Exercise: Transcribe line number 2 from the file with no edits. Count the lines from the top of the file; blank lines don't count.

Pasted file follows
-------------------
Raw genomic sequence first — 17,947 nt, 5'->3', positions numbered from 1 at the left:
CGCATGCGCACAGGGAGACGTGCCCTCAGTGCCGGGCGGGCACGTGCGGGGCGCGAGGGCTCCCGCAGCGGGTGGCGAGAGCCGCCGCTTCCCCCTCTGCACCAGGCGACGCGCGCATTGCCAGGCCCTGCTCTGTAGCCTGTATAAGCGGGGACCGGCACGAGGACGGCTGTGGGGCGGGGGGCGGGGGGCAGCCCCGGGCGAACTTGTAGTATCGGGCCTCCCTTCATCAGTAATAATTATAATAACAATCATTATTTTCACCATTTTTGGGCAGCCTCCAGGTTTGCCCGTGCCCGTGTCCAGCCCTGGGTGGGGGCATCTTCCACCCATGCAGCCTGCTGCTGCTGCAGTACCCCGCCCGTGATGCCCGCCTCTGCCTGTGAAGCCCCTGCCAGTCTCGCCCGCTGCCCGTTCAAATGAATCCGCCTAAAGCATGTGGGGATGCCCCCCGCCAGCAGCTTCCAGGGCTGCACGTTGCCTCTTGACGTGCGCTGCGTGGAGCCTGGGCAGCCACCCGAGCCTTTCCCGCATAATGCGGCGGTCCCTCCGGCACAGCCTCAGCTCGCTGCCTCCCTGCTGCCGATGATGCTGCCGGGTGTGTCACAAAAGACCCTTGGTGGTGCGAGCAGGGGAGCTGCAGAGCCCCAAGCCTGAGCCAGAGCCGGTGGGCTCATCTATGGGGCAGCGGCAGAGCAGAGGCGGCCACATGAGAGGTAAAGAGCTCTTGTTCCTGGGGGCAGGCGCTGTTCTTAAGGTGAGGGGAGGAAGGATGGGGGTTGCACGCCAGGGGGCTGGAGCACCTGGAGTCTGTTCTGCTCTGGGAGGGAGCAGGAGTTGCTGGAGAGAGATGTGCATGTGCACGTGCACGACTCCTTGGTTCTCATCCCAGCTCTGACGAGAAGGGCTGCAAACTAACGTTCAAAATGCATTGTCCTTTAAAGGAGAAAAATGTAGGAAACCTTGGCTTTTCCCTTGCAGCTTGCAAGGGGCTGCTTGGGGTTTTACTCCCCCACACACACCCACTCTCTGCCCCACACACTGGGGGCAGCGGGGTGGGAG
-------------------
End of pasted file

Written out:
CGCATGCGCACAGGGAGACGTGCCCTCAGTGCCGGGCGGGCACGTGCGGGGCGCGAGGGCTCCCGCAGCGGGTGGCGAGAGCCGCCGCTTCCCCCTCTGCACCAGGCGACGCGCGCATTGCCAGGCCCTGCTCTGTAGCCTGTATAAGCGGGGACCGGCACGAGGACGGCTGTGGGGCGGGGGGCGGGGGGCAGCCCCGGGCGAACTTGTAGTATCGGGCCTCCCTTCATCAGTAATAATTATAATAACAATCATTATTTTCACCATTTTTGGGCAGCCTCCAGGTTTGCCCGTGCCCGTGTCCAGCCCTGGGTGGGGGCATCTTCCACCCATGCAGCCTGCTGCTGCTGCAGTACCCCGCCCGTGATGCCCGCCTCTGCCTGTGAAGCCCCTGCCAGTCTCGCCCGCTGCCCGTTCAAATGAATCCGCCTAAAGCATGTGGGGATGCCCCCCGCCAGCAGCTTCCAGGGCTGCACGTTGCCTCTTGACGTGCGCTGCGTGGAGCCTGGGCAGCCACCCGAGCCTTTCCCGCATAATGCGGCGGTCCCTCCGGCACAGCCTCAGCTCGCTGCCTCCCTGCTGCCGATGATGCTGCCGGGTGTGTCACAAAAGACCCTTGGTGGTGCGAGCAGGGGAGCTGCAGAGCCCCAAGCCTGAGCCAGAGCCGGTGGGCTCATCTATGGGGCAGCGGCAGAGCAGAGGCGGCCACATGAGAGGTAAAGAGCTCTTGTTCCTGGGGGCAGGCGCTGTTCTTAAGGTGAGGGGAGGAAGGATGGGGGTTGCACGCCAGGGGGCTGGAGCACCTGGAGTCTGTTCTGCTCTGGGAGGGAGCAGGAGTTGCTGGAGAGAGATGTGCATGTGCACGTGCACGACTCCTTGGTTCTCATCCCAGCTCTGACGAGAAGGGCTGCAAACTAACGTTCAAAATGCATTGTCCTTTAAAGGAGAAAAATGTAGGAAACCTTGGCTTTTCCCTTGCAGCTTGCAAGGGGCTGCTTGGGGTTTTACTCCCCCACACACACCCACTCTCTGCCCCACACACTGGGGGCAGCGGGGTGGGAG